GHOST KILLERS VS BLOODY MARY (2018) is Brazilian indie splatter-comedy that was a ton of fun. It might be a bit long in the tooth for a comedy but the humor and gore FX throughout were highly enjoyable. In it we have a group of amateur ghost hunters, going by the name Ghoul Hunters with a logo that is very similar to a very famous 80's ghost-hunting team, hired by a desperate highschool principle to battle the supernatural entity that has beset his school. It's a fun premise and it's well-executed with some very cool practical FX, fans of the early films of Sam Raimi (Evil Dead) and Peter Jackson (Bad Taste) are sure to appreciate the kindred spirit of it. The film is presented in scope widescreen with  Portuguese audio and English subtitles, no extras. (Dark Sky Entertainment)
INFECTION (2019) is another foreign indie flick being distributed by Dark Sky Films, this one about an outbreak of a new strain of rabies in Valenzuela. It's not a film that offers anything new to the genre, if you've seen The Crazies, 28 Days Later or [REC.] you have seen it all before and you've seen it done better, though I do give credit to the first-time director, while it lacks originality it has scope, suspense and some decent looking rage-zombies, in addition to a emotional core that never keeps things focused and entertaining. (Dark Sky Films)

BONES (2001) starring rapper Snoop Dogg as a 70's ghetto-gangster murdered by a corrupt cop and a rival gangster when he refuses to allow drugs to be peddled in his neighborhood. He's accidentally resurrected decades later when a music promoter opens a nightclub in the supernatural gangsters former headquarters.  Directed by Ernest Dickerson (Demon Knight) the urban nightmare is not without it's charms, channeling a bit of Candyman, Hellraiser and A Nightmare on Elm Street, and Snoop Dogg as the spirit back to have his revenge on those who betrayed him looks to be having fun. The ace up it's sleeve though is bringing in bad-ass blaxploitation goddess Pam Grier (Coffy) as Bones former lover whii is also a psychic, I will watch just about anything she appears in. The tongue-in-cheek humor and old school Gothic visuals are fantastic, even if the early 00's digital FX are terribly dated. This is not a Collector's Edition but Scream Factory have packed this release with a wealth of new and archival extras that make this an attractive release even if you're only mildly into the film itself. (Scream Factory)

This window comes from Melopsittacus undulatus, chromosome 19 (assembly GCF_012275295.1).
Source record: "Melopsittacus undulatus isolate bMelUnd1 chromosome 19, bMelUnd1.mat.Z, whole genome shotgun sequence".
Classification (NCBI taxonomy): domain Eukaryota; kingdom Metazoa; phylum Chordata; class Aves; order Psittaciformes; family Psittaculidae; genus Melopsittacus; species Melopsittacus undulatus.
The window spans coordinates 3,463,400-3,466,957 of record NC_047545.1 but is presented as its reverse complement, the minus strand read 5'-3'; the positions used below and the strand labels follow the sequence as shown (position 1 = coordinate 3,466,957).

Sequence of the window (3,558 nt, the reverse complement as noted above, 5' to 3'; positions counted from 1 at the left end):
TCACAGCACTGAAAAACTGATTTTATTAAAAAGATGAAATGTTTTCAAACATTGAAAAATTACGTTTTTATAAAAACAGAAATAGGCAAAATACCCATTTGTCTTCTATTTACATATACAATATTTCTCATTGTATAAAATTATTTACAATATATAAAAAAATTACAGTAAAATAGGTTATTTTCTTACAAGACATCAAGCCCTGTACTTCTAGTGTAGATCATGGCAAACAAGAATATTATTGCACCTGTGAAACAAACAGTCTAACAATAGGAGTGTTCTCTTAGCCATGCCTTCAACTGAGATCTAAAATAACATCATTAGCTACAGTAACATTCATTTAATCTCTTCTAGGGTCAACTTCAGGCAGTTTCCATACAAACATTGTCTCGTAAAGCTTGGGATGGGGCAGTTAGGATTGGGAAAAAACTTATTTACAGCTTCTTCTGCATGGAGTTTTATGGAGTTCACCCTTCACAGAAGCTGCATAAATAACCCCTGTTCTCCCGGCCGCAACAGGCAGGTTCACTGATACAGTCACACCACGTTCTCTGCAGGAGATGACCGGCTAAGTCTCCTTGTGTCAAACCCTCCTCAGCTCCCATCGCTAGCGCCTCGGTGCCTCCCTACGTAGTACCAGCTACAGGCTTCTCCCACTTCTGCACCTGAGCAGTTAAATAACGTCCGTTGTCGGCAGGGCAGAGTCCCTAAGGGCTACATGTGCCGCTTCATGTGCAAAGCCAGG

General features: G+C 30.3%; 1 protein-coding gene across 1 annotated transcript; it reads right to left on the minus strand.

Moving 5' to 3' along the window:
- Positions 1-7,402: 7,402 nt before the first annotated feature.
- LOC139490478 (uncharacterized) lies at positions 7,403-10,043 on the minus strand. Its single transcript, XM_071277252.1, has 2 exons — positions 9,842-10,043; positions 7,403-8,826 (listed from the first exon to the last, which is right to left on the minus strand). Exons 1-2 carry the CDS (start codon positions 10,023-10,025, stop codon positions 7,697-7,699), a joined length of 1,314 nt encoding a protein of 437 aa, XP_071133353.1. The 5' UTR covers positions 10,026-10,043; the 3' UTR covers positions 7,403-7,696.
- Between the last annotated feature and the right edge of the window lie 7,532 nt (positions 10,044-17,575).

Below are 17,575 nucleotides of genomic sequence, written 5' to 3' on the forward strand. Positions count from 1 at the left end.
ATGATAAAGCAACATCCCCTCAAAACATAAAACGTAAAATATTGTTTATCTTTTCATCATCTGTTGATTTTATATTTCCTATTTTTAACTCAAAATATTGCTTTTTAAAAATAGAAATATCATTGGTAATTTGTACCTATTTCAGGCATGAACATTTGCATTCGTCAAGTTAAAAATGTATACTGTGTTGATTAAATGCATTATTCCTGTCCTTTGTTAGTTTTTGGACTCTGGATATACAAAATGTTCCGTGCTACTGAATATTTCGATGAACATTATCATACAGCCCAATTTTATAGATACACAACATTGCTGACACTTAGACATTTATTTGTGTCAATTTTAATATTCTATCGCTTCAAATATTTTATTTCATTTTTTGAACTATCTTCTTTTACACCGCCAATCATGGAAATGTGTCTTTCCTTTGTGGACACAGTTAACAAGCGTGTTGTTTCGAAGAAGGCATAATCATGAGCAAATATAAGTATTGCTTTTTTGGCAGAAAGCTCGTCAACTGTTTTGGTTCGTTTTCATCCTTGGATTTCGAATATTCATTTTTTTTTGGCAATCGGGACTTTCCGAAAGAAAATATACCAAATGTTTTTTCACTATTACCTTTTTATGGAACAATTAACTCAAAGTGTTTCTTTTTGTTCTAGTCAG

Wednesday, March 25, 2020

FIT TO KILL (1993) (Mill Creek Entertainment Blu-ray Review)

FIT TO KILL (1993) 

Label: Mill Creek Entertainment
Region Code: A
Duration: 94 Minutes 
Rating: R
Audio: English DTS-HD MA 2.0 Stereo with Optional English Subtitles
Video: 1080p HD Widescreen (1.78:1) 
Director: Andy Sidaris
Cast: Dona Speir, Roberta Vasquez, Geoffrey Moore, Bruce Penhall,Tony Peck, Cynthia Brimhall, Rodrigo Obregón, Michael J. Shane, Ava Cadell, Skip Ward, Chu Chu Malave, Richard Cansino, Carolyn Liu, Brett Baxter Clark

Fit To Kill (1993) is the eighth titty-filled film in a series of tongue-in-cheek action-fantasies from horn-dog director Andy Sidaris. At the start of the film we find the bikini-clad L.E.T.H.A.L. agents Donna (Dona Speir, Dragnet) and Nicole (Roberta Vasquez, Picasso Trigger) splashing around beneath a waterfall, then spinning on a dime into a

training exercise with their male counterparts, and surprisingly that is not a euphemism for sex. Something I noticed right away with this film is that brings back the use of remote-controlled vehicles, which were conspicuously absent from Hard Hunted (1992). The R/C stuff has long been a bit of a trademark of the director, and he really crams as many as he can into this one. We get a remote-controlled car, a motorcycle, and there's even an R/C helicopter aerial dog fight!  

Being a direct sequel to Hard Hunted (1992) we see the return of bad-guy Kane (Geoffrey Moore, Fire, Ice & Dynamite), still playing the villain with a bit of his father's 007 style, there's even a strange fantasy sequence that looks like a promo-shoot for a Bond film. 
The plot this time is more of the same, the bad-ass L.E.T.H.A.L. cuties must prevent Kane from stealing an infamous Russian jewel from an Asian crooked businessman named Chang (Aki Aleong, Kuffs). Chang's holding a big gala event to present the jewel back to a Russians diplomat played by Sidaris regular Rodrigo Obregón (Hard Hunted). Also back are the bumbling hitmen Chu Chi Malave (Mausoleum) and Richard Cansino